Section 5. Congress shall have no power to prohibit or hinder the transportation of slaves from one State to another, or to a Territory in which slaves are permitted by law to be held, whether such transportation be by land, navigable rivers, or by sea; but the African slave trade shall be forever suppressed, and it shall be the duty of Congress to make such laws as shall be necessary and effectual to prevent the migration or importation of slaves or persons owing serivces or labor, into the United States from any foreign country, place, or jurisdiction whatever.
Section 6. In addition to the provision of the third paragraph of the second section of the fourth article of the Constitution, Congress shall have power to provide by law, and it shall be its duty so to provide, that the United States shall pay to the owner who shall apply for it, the full value of his fugitive slave, in all cases when the marshall, or other officer whose duty it was to arrest said fugitive, was prevented from so doing by violence or intimidation; or when, after arrest, said fugitive was rescued by force, and the owner thereby prevented and obstructed in the pursuit of his remedy for the recovery of his fugitive slave, under the said clause of the Constitution, and the laws made in pursuance thereof; and in all such cases, when the United States shall pay for such fugitives, they shall have the right, in their own name, to sue the county in which said violence, intimidation, or rescue was committed, and to recover from it, with interest and damages, the amount paid by them for said fugitive slave.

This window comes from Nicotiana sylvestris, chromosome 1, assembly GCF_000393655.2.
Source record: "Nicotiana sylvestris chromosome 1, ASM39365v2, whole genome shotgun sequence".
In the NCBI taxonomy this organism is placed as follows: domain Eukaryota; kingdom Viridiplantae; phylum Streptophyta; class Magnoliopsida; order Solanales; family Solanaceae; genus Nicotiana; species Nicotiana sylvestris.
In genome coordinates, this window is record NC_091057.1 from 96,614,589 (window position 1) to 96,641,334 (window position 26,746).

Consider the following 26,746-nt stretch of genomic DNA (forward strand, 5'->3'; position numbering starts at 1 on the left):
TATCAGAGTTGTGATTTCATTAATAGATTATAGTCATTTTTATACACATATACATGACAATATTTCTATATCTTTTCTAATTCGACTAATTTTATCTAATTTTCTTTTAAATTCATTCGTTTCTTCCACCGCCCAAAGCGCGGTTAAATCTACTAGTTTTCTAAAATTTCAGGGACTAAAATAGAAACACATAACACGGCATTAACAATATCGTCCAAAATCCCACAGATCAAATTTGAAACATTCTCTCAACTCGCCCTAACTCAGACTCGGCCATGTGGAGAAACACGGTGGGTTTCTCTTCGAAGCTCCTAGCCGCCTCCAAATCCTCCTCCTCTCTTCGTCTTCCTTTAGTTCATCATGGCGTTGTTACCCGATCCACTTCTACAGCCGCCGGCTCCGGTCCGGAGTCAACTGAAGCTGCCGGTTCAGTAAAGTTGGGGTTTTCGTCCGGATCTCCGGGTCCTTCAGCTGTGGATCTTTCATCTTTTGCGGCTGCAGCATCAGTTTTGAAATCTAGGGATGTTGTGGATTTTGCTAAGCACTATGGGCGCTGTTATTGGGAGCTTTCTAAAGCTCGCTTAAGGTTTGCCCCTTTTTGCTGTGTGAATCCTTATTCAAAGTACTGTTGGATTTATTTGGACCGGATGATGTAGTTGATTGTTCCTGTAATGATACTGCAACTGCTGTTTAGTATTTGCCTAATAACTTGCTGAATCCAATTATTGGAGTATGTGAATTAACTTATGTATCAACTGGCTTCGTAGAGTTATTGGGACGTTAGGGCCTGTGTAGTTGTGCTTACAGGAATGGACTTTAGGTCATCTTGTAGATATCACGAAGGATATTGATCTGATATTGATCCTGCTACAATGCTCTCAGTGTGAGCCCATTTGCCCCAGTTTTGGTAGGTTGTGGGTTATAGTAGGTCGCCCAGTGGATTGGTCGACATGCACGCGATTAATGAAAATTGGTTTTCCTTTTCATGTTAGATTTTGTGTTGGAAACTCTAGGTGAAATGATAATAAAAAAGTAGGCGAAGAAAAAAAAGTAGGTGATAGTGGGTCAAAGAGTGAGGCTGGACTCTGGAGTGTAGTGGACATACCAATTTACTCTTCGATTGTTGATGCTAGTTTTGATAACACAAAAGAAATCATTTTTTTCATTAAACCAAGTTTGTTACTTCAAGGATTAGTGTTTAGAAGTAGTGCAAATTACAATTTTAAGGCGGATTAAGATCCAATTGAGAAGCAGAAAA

Section 7. No future amendment of the Constitution shall effect this and the preceding article; nor the third paragraph of the second section of the first article of the Constitution; nor the third paragraph of the second section of the fourth article of said Constitution; and no amendment shall be made to the Constitution which will authorize or give to Congress any power to abolish or interfere with slavery in any of the States by whose laws it is or may be allowed or sanctioned.